Prime Minister Justin Trudeau appears to have sweetened an ambitious spending plan enough to push it through parliament and avoid an election.

Since his Liberals lack a majority in the legislature, Trudeau needs backing from at least one opposition party for the agenda. The government introduced legislation Thursday morning that maintains income supports for workers affected by COVID-19 at current levels, which was a key demand of the left-leaning New Democratic Party.

Jagmeet Singh, leader of the social-democratic NDP, said it “looks like” the moves are sufficient to secure his support, adding he would have to consult with his caucus before making a final decision.

“We’ll wait to see for more of the details but that’s what I was waiting for,” Singh told BNN Bloomberg in an interview Thursday afternoon. “I wanted to see some commitments on those actions before I could take the Throne Speech at its word.”

The NDP chief told reporters later he is still negotiating with the government on paid sick leave and is optimistic an agreement will be reached.

In one of the most anticipated addresses of Trudeau’s five years in power a day earlier, the prime minister vowed to keep the fiscal taps open to surmount the short-term challenges of the pandemic. He also laid out a list of longer-term plans, including a national daycare system, pharmacare and more spending on housing and the environment.

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Canada’s currency has moved little since Trudeau outlined the plan, suggesting financial markets are expecting the two sides will be able to find common ground.

The main rival Conservatives immediately opposed the speech. The third-largest party, the separatist Bloc Quebecois, said Trudeau didn’t heed calls from provinces for more health-care spending. That left it up to the NDP to determine the government’s fate.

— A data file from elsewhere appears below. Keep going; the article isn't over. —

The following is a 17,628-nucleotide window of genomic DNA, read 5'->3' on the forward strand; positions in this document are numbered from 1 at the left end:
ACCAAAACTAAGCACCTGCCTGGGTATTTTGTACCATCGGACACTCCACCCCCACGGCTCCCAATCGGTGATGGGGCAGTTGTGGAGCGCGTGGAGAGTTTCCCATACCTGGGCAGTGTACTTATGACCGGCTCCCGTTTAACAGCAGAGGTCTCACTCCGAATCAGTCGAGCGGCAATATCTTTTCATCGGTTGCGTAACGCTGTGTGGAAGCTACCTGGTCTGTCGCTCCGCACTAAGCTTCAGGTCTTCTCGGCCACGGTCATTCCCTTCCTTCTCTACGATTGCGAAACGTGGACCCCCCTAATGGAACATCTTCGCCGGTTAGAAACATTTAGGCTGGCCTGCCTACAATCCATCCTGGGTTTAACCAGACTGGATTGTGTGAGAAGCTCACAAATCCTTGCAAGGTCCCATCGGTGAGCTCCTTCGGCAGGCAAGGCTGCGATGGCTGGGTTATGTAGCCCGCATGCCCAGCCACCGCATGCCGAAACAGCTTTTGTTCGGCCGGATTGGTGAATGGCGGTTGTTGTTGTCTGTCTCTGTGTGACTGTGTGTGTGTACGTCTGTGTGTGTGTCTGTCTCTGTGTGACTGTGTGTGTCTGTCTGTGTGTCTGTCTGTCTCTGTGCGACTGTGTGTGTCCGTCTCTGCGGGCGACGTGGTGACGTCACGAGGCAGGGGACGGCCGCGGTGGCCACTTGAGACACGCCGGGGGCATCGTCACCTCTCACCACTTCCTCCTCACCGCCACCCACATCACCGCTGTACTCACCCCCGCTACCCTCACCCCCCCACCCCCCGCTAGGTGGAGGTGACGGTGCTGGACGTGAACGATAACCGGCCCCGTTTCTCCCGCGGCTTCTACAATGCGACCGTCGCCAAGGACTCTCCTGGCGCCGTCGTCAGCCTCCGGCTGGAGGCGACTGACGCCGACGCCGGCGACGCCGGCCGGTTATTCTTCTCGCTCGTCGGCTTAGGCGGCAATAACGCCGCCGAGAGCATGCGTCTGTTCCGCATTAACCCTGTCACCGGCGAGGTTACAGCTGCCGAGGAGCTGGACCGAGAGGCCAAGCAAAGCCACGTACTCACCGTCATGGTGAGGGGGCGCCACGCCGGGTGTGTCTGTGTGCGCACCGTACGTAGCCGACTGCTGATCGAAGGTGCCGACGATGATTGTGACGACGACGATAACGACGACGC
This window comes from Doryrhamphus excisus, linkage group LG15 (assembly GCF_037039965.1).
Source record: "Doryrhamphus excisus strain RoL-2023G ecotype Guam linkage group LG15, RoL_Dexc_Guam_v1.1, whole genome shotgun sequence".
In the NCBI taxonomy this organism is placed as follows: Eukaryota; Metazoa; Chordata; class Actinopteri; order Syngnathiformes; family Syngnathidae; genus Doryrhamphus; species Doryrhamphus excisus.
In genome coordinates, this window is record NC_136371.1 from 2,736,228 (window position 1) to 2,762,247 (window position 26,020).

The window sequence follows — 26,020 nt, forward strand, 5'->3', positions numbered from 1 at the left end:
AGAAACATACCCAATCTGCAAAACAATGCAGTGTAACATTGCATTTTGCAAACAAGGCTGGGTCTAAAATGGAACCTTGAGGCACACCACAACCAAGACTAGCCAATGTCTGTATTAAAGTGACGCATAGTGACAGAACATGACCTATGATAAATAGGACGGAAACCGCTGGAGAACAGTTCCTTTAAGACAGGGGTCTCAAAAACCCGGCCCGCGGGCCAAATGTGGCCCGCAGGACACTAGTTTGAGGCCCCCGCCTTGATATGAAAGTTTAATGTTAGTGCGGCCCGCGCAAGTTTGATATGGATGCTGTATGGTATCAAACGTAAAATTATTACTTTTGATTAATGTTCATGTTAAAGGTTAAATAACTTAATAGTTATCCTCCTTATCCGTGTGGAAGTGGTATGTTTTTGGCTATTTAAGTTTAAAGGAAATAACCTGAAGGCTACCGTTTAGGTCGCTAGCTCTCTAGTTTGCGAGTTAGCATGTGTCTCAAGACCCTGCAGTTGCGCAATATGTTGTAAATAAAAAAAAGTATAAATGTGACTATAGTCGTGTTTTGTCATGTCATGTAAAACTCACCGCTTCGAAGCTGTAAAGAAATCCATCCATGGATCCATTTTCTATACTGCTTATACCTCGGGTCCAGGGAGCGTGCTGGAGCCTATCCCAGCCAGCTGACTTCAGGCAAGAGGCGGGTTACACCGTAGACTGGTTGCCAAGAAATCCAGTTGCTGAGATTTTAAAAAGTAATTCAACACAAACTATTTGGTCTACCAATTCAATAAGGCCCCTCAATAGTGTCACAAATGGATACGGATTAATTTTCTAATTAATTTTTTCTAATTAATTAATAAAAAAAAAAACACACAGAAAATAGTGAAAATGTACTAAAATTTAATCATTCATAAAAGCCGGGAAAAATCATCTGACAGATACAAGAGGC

“There will still be some horse-trading before we know the government is safe in power,” Stephen Brown, senior Canada economist at Capital Economics, said in a report to investors.

Singh demanded Wednesday the Liberals introduce more access to paid sick leave and end planned reductions in unemployment benefits. He also wanted to see details of Trudeau’s plan fleshed out in legislation. The earliest lawmakers will be able to vote on the so-called Throne Speech is next week, but debate could stretch beyond that.

Election Odds

Trudeau told reporters last week he doesn’t want an election, calling it “irresponsible.” Two government officials, speaking on condition they not be identified, said they expect the NDP to eventually support the Liberals.

Economists share that view. “This is unlikely to bring down the government,” Rebekah Young, director of fiscal economics at Bank of Nova Scotia, said in a report to investors.

While Trudeau managed to retain power in last October’s election, his government lost its majority and received the lowest share of the popular vote -- at 33 per cent -- for any governing party in the nation’s history.

The average duration of the last three Canadian minority governments was just over two years.

--With assistance from Cedric Sam.